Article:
Saturday, April 26, 2014

A Perfect Storm (Part Three of Three)

I don’t know much about John's incarceration.  He did not write frequently and no one from the prison would talk to us or tell us what was going on with him.  John was released on parole after 2 years and we did find out, after he had been released that he was prescribed “a lot of pills” while in jail.  We never did learn what specific medications he had been on or for what because John could not remember the names of them.  He only knew that there were pills to help him stay calm, different pills so he would not be depressed and anxious, and yet more pills to help him sleep.   When John was released he was told he had to live in a halfway house in one of the worst possible neighborhoods of a city about 30 min from our family home.  As soon as John called us – the day he was released - we began attempting to contact his Parole Officer. 

I had spent the period of John's incarceration studying his neuropsych reports and learning about FASD.  We knew from John's probation and from what we had learned about FASD that without support, without an external brain working to help him with the executive functions he lacked John would not be able to successfully navigate parole.  Our mother attempted to accompany John to three different meetings with his PO but was told she had no place there and would not be allowed into the office.  She stayed anyway and tried to write down any instructions or rules John could remember from his meetings with the parole officer but most of what John was able to tell her was very generic. 

“Keep your nose clean, boy.”

“You have another appointment next week.”

“When next week?” she’d ask.  “Um, I think the same as this one?” he would say.    But usually he was wrong about the day, or the time, or where he was supposed to report to; the PO’s office, the drug testing clinic, the Fresh Start support group.  Or if he remembered the day, the time and the place correctly he would lose his bus pass or get on the wrong bus and end up missing the appointment again.

John rapidly became depressed and withdrawn.  Although I live several states away I made the trip to visit him several times to encourage him. I called, faxed, and wrote letters endlessly to John's PO, to the head of that office, even a couple to the State Board of Parole.  No one was willing to so much as answer a call or return a letter.  John had been out about 2 months when I noticed on one visit that he seemed unnaturally lethargic and his eyes were highly dilated.  When I insisted he tell me what he was on he swore up and down he had not used any illegal drugs.  In fact he was at great pains to show me the pack cigarettes he had purchased at the minimart right across from his halfway house.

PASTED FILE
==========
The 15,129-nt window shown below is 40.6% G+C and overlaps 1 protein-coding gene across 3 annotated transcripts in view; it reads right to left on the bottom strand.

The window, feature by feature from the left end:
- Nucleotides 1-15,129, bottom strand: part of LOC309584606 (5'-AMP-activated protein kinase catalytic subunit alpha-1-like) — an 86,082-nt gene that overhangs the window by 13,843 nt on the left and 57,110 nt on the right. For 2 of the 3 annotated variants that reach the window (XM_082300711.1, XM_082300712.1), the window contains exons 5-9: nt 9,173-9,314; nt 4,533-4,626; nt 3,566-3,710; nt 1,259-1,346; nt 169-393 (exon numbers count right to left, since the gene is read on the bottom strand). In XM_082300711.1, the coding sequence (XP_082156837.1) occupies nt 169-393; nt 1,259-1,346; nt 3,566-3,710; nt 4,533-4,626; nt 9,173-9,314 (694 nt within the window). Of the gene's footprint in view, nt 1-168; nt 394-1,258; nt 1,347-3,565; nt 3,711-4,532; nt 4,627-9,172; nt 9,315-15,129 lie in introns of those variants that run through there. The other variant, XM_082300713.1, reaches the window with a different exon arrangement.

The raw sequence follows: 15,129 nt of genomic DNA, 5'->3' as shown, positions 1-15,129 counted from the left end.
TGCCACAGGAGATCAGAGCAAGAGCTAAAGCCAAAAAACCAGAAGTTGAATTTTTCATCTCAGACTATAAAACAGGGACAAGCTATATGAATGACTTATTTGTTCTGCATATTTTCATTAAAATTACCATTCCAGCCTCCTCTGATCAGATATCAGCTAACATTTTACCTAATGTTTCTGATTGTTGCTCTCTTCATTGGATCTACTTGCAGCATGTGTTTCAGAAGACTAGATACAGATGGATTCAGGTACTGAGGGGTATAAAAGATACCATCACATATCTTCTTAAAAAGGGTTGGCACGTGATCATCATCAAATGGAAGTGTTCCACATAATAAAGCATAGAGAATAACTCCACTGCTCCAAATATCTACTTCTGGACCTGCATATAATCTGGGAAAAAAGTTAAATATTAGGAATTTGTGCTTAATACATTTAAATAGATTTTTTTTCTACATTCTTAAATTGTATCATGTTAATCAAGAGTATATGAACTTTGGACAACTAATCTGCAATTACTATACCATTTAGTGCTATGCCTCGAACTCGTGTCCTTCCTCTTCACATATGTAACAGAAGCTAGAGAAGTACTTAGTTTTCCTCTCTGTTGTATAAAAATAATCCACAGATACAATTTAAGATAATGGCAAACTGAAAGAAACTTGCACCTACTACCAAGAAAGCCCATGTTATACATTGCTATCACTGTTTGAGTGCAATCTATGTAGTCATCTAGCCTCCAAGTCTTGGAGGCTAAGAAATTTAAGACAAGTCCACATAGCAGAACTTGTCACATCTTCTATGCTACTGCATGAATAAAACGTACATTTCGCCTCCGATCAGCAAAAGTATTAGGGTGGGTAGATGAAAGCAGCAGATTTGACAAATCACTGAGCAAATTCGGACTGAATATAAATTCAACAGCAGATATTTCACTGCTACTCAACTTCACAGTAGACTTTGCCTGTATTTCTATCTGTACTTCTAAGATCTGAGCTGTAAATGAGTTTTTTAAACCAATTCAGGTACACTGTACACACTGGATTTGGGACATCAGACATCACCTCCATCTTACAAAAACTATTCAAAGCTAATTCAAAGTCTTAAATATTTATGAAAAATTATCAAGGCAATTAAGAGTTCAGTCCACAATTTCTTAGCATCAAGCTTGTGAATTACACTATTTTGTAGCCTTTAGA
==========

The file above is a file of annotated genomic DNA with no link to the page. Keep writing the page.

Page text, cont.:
It turns out they were a newer form of synthetic marijuana.  For those like me who have no idea what “synthetic marijuana” means – it is a designer drug in which herbs, incense or other leafy materials are sprayed with lab-synthesized liquid chemicals to mimic the effect of tetrahydrocannabinol (THC), the psychoactive ingredient in the naturally grown marijuana. The original forms of this sold as both “Spice” and “K2” were banned in 2012.   These drugs have become increasingly popular however, because as each brand of synthetic cannabinoid is banned a new one is promptly developed and “legally” sold until it is added to the list.  John had indeed legally purchased the cigarettes he was smoking but he failed his drug test that week none the less.  He did not understand that.  He had no idea how something he could legally buy at the same place he got his morning Pepsi was illegal.  But he promised not to touch it again and his PO seemed willing to overlook it.  We don’t know for sure what his thoughts were because again he refused to answer any of our attempts to contact him.  The only thing John shared with us from that meeting was he had been told “Take responsibility for your actions and be a man.”